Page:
BC families release blueprint to support addiction treatment, end stigma

published on April 11, 2018

A network of British Columbian family members and caregivers whose loved ones have been affected by substance use have outlined priorities for addressing substance use and addiction in the province in a report released today.

The report sets provincial priorities to develop a substance use system of care, further engage family members and caregivers in treatment and care of loved ones, and address the stigma that contributes to the harms associated with substance use.

“For too long, families have been relegated to watching from the sidelines as life-defining decisions are made and left to pick up the pieces when addiction treatment doesn’t produce hoped-for results or is just plain not available,” says Leslie McBain, co-founder of Moms Stop the Harm and family engagement lead with the BCCSU. “Yet none of us is properly equipped with the tools to care for our loved ones who face stigma and shame for their substance use problems. That must change, and those changes have never been more desperately needed.”

The report was developed by the BC Centre on Substance Use (BCCSU) Network of Family Members and Caregivers. The network is comprised of families across British Columbia who are affected by and want to change the existing substance use system, including representatives from various support and advocacy groups such as Moms Stop the Harm, From Grief to Action, and Grief Recovery After Substance Passing (GRASP).

The report calls for the provincial government to:

  • Commit to establishing an effective substance use system of care and involving families in all stages of development and planning
  • Endorse the creation of a provincially-recognized best practices process outlining how to involve families affected by substance use disorders
  • Establish family support groups across the province
  • Involve families in developing messaging for provincial public awareness and anti-stigma campaigns regarding addiction and overdose prevention/response

“My daughter was unable to access treatment that could have saved her life when she needed it most,” says Deborah Bailey, a member of GRASP and BCCSU’s family and caregiver network. “We knew what treatment she needed, and begged our doctor to prescribe it. Her death – like so many others – was entirely preventable. Our health system must do better at making treatment that fits the person’s need available immediately, and it must include family members and caregivers in that process.”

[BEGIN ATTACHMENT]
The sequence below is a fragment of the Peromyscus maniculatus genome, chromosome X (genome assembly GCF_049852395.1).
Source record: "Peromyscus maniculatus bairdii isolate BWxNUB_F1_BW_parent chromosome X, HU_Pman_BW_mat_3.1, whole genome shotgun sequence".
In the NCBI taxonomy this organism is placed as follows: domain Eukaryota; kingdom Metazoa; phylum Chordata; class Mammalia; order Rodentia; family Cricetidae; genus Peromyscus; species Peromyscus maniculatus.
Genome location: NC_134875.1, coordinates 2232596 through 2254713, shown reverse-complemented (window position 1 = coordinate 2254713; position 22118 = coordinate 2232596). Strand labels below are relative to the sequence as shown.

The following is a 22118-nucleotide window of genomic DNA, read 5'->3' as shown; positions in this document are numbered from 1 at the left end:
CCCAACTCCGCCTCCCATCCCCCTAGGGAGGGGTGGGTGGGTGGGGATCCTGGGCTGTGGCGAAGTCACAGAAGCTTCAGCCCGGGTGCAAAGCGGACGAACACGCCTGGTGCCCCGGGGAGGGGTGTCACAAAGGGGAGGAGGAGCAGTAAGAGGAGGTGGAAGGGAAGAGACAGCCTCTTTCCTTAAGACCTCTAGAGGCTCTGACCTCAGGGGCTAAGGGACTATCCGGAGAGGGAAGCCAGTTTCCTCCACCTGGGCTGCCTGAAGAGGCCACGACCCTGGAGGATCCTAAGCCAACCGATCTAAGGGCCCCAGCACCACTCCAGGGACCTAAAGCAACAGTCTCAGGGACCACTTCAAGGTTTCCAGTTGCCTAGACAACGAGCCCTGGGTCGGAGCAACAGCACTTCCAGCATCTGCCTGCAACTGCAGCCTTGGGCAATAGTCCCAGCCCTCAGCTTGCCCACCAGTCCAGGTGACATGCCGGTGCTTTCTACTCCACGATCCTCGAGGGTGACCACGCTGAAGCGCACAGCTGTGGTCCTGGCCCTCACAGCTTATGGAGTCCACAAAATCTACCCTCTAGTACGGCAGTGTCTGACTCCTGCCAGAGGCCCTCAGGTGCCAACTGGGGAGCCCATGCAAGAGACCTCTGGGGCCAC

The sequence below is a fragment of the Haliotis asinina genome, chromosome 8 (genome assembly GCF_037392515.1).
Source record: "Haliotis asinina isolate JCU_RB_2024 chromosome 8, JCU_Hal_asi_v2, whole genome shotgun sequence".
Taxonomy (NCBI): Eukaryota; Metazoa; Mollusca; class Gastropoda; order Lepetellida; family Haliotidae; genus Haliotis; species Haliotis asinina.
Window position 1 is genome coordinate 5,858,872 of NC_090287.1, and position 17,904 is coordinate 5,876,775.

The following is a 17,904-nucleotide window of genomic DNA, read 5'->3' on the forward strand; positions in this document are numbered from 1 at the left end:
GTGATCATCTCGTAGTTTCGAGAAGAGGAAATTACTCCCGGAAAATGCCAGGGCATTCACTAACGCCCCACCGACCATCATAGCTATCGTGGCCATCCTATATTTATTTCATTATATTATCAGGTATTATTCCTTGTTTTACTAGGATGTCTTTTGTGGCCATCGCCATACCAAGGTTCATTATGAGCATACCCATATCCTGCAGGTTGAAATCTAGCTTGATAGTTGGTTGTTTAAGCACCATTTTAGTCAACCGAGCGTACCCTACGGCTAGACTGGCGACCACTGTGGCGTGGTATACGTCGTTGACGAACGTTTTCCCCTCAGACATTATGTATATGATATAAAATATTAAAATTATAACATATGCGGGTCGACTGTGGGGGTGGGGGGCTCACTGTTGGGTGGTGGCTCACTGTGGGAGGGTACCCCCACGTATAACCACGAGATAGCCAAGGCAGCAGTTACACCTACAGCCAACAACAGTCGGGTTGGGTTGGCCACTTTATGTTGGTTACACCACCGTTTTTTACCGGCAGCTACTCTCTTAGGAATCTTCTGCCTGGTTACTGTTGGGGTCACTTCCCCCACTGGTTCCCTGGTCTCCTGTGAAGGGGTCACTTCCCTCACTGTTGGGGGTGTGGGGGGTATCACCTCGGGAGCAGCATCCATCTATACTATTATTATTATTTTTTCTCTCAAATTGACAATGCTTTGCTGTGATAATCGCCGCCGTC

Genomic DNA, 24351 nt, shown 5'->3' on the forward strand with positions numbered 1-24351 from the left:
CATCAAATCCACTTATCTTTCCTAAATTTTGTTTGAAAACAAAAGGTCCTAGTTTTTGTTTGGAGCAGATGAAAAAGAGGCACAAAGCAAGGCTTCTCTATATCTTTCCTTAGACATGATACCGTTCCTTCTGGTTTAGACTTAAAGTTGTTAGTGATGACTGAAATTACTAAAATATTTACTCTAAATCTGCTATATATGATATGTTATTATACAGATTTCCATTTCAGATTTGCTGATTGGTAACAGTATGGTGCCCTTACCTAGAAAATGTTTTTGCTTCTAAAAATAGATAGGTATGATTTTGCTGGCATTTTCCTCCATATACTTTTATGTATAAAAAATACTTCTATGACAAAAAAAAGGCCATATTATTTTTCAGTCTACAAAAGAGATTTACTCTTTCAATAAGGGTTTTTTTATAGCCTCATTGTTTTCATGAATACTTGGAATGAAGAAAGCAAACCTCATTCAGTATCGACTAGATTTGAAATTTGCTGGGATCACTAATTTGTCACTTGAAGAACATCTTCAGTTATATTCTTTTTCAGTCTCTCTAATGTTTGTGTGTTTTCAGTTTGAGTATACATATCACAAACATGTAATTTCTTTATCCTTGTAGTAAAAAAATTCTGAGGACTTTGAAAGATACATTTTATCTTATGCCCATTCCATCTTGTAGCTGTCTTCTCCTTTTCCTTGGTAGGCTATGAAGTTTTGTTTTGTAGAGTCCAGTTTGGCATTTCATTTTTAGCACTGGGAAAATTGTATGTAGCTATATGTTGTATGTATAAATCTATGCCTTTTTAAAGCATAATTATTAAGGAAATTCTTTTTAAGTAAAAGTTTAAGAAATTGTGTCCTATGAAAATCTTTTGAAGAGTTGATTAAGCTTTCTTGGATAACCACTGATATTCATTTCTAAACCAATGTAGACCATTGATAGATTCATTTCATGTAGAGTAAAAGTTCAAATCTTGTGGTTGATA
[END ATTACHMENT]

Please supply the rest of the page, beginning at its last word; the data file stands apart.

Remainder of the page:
The recommendations were developed following a series of meetings to identify several long-standing challenges in the health care system when seeking care for their loved ones. These include struggling to identify resources and navigating the health care system, exclusion from treatment decision-making, and limited access to addiction treatment and substance use services. These challenges have become more acute – and the response more urgent – in the midst of ongoing opioid crisis.

“My youngest brother died of fentanyl poisoning. Our family struggled with stigma, with accessing dignified care, and with the stress that comes with the huge risks of addiction,” says Millie Schulz, a member of the BCCSU Network of Family Members and Caregivers. “Danny died alone in his apartment. The stigma surrounding his addiction prevented him from using the drugs he needed in a safe way. I am the lucky one, I survived and am living in recovery and I am so grateful my family stuck by my side even when the medical system did not.”

The full report can be found here: